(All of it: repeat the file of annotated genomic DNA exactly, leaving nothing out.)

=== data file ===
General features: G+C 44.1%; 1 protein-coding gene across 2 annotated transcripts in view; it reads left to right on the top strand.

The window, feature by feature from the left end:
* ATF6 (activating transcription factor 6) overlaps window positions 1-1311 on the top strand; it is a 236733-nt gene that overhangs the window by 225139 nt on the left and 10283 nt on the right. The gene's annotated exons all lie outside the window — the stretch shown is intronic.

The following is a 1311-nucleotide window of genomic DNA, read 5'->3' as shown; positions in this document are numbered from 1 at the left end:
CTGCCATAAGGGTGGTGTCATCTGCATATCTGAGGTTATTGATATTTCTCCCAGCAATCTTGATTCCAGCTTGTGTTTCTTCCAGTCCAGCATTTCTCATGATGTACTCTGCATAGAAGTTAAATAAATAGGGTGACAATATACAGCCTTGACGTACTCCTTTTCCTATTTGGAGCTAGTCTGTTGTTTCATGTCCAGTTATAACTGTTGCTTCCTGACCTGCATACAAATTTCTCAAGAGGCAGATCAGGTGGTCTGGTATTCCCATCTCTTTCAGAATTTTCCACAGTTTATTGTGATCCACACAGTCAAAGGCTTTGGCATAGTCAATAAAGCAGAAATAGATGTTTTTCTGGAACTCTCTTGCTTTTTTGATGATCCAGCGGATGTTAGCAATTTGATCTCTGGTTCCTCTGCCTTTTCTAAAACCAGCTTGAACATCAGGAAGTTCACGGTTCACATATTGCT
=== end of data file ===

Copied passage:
General features: G+C 44.1%; 1 protein-coding gene across 2 annotated transcripts in view; it reads left to right on the top strand.

The window, feature by feature from the left end:
* ATF6 (activating transcription factor 6) overlaps window positions 1-1311 on the top strand; it is a 236733-nt gene that overhangs the window by 225139 nt on the left and 10283 nt on the right. The gene's annotated exons all lie outside the window — the stretch shown is intronic.

The following is a 1311-nucleotide window of genomic DNA, read 5'->3' as shown; positions in this document are numbered from 1 at the left end:
CTGCCATAAGGGTGGTGTCATCTGCATATCTGAGGTTATTGATATTTCTCCCAGCAATCTTGATTCCAGCTTGTGTTTCTTCCAGTCCAGCATTTCTCATGATGTACTCTGCATAGAAGTTAAATAAATAGGGTGACAATATACAGCCTTGACGTACTCCTTTTCCTATTTGGAGCTAGTCTGTTGTTTCATGTCCAGTTATAACTGTTGCTTCCTGACCTGCATACAAATTTCTCAAGAGGCAGATCAGGTGGTCTGGTATTCCCATCTCTTTCAGAATTTTCCACAGTTTATTGTGATCCACACAGTCAAAGGCTTTGGCATAGTCAATAAAGCAGAAATAGATGTTTTTCTGGAACTCTCTTGCTTTTTTGATGATCCAGCGGATGTTAGCAATTTGATCTCTGGTTCCTCTGCCTTTTCTAAAACCAGCTTGAACATCAGGAAGTTCACGGTTCACATATTGCT